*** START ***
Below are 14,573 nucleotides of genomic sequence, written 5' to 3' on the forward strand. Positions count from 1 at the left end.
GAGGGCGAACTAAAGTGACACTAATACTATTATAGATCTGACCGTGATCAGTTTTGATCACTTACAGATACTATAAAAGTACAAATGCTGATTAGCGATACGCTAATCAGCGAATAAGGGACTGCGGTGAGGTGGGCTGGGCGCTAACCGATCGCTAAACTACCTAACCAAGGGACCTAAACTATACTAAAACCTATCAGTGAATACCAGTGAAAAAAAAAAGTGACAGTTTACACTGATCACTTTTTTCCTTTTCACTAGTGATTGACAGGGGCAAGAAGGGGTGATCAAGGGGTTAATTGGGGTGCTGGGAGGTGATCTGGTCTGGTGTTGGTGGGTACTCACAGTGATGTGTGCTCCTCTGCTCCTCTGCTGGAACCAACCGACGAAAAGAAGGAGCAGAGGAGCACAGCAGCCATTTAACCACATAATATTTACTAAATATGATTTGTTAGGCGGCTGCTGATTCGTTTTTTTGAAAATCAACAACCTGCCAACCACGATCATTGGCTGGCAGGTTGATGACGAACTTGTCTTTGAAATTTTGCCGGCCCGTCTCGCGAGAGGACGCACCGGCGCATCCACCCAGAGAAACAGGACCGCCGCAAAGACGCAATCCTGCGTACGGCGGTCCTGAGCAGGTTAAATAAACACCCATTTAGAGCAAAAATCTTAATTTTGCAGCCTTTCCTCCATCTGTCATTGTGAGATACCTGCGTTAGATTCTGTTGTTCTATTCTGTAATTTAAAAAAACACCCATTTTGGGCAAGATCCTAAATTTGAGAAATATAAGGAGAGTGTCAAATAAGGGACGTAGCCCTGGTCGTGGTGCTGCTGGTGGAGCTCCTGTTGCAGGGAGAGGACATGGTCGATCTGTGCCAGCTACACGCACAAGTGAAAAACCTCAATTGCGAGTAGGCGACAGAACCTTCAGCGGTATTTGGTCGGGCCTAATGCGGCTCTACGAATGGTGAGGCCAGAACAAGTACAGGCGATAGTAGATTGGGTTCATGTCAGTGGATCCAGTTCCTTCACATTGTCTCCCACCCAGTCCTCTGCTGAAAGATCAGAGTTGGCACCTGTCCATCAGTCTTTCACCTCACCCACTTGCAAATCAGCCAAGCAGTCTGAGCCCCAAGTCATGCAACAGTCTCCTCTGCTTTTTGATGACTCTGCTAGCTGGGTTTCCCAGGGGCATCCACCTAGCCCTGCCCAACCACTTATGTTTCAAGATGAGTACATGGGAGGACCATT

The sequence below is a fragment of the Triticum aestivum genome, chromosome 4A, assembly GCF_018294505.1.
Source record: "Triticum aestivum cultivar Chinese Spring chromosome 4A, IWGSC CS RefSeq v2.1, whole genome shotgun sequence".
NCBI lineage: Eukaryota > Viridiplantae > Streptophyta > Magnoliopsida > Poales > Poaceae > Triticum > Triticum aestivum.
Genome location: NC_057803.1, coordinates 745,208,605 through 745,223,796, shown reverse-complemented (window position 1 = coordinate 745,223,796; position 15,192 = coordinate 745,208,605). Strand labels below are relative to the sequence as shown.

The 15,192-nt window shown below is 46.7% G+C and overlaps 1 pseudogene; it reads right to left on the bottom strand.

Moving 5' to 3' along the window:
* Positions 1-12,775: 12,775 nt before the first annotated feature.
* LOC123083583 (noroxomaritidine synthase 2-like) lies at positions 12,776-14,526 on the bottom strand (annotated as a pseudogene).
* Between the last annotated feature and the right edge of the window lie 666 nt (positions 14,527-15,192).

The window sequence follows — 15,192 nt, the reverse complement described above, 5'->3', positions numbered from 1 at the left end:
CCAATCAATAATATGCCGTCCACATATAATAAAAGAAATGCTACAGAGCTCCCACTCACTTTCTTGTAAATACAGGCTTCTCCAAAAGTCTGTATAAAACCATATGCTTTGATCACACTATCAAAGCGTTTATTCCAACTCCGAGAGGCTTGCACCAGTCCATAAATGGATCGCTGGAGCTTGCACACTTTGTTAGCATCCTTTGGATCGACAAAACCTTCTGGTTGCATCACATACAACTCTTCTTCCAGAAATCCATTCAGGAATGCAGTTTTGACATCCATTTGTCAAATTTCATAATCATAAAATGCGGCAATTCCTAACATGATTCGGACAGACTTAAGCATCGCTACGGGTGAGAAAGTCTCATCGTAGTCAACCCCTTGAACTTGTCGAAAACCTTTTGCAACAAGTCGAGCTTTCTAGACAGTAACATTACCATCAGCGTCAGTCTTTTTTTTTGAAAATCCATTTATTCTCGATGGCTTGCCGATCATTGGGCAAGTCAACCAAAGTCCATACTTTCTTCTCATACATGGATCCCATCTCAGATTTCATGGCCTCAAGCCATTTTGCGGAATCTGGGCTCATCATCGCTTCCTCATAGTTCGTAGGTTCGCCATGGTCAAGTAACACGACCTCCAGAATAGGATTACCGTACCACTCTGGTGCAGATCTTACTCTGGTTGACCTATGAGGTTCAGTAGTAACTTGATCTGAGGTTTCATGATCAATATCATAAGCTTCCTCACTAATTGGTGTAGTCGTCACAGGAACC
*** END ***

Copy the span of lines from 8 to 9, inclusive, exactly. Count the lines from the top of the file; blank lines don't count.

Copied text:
Moving 5' to 3' along the window:
* Positions 1-12,775: 12,775 nt before the first annotated feature.